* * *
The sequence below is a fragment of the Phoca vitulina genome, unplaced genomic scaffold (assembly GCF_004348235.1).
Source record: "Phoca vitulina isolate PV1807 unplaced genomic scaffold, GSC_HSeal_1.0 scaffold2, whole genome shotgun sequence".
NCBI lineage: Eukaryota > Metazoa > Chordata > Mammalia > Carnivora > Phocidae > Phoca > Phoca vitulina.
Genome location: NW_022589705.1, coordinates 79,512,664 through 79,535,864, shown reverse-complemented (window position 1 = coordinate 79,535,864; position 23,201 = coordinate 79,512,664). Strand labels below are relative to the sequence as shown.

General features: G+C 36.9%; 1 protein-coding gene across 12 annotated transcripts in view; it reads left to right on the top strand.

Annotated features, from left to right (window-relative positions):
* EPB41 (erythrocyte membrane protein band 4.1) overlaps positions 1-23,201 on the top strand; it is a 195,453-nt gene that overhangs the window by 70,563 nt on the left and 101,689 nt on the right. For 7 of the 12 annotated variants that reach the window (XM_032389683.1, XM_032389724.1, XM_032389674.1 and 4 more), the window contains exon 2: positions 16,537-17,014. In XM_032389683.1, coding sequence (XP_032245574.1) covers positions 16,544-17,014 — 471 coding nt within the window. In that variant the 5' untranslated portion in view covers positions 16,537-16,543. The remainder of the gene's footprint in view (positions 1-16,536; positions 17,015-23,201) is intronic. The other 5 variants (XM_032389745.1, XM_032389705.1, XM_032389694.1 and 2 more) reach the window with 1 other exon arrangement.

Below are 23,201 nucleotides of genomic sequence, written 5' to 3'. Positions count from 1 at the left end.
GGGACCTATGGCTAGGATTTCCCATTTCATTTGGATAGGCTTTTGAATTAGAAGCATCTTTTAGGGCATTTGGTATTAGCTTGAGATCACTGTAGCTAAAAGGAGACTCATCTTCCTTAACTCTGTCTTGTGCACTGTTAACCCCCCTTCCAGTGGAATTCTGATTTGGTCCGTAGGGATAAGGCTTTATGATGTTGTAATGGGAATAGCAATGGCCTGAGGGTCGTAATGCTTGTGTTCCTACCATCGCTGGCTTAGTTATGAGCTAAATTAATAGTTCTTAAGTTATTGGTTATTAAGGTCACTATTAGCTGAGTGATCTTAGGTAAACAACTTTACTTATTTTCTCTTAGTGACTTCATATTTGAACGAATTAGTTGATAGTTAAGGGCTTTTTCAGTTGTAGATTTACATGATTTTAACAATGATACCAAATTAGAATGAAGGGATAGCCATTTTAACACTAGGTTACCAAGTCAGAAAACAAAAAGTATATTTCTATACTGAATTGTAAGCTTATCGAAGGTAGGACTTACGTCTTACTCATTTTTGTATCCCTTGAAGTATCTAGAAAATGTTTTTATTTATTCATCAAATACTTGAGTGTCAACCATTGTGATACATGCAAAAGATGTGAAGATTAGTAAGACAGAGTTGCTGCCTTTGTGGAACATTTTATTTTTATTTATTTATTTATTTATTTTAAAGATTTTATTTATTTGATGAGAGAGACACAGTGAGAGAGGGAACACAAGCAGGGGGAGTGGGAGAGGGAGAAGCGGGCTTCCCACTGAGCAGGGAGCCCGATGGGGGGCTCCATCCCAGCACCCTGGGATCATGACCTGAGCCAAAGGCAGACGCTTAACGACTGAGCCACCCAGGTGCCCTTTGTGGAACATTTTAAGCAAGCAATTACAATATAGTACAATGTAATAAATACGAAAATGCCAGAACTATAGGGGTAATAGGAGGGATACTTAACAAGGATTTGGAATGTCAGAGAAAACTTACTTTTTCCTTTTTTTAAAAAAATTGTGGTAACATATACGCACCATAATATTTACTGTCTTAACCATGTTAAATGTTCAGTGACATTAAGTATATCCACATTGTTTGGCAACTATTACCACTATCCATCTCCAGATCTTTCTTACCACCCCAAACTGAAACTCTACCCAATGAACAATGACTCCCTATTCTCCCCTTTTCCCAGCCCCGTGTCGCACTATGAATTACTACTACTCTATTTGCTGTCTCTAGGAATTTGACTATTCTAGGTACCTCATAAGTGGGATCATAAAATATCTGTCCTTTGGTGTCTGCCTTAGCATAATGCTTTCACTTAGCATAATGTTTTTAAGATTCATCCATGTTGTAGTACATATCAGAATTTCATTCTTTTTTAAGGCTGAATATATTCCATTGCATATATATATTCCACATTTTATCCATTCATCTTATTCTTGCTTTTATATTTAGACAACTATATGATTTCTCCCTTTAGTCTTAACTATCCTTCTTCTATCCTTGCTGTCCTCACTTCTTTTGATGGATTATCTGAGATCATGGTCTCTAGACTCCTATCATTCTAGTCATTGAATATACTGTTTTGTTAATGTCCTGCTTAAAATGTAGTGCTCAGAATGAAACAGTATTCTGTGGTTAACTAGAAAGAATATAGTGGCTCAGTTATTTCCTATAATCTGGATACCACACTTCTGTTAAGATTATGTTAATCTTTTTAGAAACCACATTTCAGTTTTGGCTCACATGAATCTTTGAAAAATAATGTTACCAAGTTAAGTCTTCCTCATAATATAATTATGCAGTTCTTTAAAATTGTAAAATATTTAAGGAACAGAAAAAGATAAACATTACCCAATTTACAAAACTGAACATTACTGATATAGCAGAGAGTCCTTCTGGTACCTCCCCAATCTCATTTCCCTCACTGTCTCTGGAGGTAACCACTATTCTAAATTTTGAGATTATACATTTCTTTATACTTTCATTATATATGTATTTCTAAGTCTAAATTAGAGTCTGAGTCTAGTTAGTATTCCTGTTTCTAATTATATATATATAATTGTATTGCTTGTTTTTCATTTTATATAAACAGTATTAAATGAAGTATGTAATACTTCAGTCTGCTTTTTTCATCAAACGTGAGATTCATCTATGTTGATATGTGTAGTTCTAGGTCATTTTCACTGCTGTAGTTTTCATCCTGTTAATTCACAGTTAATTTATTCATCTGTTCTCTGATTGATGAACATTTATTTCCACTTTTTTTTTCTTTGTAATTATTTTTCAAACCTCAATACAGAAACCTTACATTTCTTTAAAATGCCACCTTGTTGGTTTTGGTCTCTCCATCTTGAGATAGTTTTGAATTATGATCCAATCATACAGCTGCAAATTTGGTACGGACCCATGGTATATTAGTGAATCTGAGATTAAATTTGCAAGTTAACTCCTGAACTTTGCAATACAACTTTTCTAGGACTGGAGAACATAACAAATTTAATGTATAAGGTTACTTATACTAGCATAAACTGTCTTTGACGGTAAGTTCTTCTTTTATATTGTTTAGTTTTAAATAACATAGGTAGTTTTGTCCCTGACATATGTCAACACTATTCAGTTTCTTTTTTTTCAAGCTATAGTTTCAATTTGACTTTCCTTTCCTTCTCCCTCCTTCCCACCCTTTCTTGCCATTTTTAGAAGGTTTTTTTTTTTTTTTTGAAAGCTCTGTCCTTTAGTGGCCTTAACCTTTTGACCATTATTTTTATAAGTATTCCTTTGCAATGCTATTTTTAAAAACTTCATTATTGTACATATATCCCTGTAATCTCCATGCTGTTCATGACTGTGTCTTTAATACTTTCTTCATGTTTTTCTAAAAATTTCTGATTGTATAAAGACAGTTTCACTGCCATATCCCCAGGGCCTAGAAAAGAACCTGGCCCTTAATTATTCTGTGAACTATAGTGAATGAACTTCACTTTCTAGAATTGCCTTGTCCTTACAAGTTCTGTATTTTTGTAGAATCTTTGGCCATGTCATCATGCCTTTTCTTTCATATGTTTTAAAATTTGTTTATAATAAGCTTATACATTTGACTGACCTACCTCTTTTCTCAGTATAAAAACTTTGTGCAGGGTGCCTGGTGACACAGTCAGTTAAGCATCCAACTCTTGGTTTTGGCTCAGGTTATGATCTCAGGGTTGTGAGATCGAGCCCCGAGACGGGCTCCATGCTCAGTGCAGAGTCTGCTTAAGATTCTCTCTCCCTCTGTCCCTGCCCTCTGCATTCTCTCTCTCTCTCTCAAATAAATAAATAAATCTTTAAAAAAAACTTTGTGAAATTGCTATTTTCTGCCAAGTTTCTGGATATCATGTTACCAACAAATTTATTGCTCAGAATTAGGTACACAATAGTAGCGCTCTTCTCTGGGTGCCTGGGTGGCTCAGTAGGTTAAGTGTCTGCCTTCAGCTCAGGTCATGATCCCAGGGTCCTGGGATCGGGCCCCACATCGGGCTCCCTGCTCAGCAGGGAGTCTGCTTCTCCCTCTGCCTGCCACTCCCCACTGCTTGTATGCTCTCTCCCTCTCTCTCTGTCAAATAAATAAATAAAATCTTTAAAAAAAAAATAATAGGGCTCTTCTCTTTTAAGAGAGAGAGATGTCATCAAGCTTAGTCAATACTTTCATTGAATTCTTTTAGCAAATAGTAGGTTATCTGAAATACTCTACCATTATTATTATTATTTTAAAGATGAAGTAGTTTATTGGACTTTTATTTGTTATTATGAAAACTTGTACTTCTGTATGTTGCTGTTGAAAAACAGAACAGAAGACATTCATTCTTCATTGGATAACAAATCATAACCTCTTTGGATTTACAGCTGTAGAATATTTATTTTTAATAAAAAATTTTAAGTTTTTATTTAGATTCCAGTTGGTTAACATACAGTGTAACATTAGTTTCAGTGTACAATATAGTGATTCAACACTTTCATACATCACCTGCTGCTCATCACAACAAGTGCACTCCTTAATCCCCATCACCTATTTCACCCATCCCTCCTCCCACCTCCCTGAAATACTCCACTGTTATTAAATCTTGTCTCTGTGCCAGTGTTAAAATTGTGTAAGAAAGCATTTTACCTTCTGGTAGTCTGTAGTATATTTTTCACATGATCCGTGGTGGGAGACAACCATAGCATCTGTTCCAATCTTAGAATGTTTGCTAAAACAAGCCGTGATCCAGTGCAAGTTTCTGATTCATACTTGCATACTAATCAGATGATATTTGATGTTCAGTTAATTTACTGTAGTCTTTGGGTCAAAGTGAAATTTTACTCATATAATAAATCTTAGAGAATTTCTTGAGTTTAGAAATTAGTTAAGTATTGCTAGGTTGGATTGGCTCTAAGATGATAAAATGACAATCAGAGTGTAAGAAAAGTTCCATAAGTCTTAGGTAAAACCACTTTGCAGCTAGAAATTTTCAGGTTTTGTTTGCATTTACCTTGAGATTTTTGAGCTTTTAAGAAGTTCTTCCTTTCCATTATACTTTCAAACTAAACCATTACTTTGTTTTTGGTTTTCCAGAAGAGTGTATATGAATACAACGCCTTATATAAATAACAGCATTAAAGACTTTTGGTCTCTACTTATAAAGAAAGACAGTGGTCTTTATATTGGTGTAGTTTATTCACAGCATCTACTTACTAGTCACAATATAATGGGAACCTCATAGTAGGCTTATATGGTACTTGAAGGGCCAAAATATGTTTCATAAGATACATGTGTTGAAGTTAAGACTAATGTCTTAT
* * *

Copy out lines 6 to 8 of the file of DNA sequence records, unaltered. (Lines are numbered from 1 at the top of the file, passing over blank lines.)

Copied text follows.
Annotated features, from left to right (window-relative positions):
* EPB41 (erythrocyte membrane protein band 4.1) overlaps positions 1-23,201 on the top strand; it is a 195,453-nt gene that overhangs the window by 70,563 nt on the left and 101,689 nt on the right. For 7 of the 12 annotated variants that reach the window (XM_032389683.1, XM_032389724.1, XM_032389674.1 and 4 more), the window contains exon 2: positions 16,537-17,014. In XM_032389683.1, coding sequence (XP_032245574.1) covers positions 16,544-17,014 — 471 coding nt within the window. In that variant the 5' untranslated portion in view covers positions 16,537-16,543. The remainder of the gene's footprint in view (positions 1-16,536; positions 17,015-23,201) is intronic. The other 5 variants (XM_032389745.1, XM_032389705.1, XM_032389694.1 and 2 more) reach the window with 1 other exon arrangement.

Below are 23,201 nucleotides of genomic sequence, written 5' to 3'. Positions count from 1 at the left end.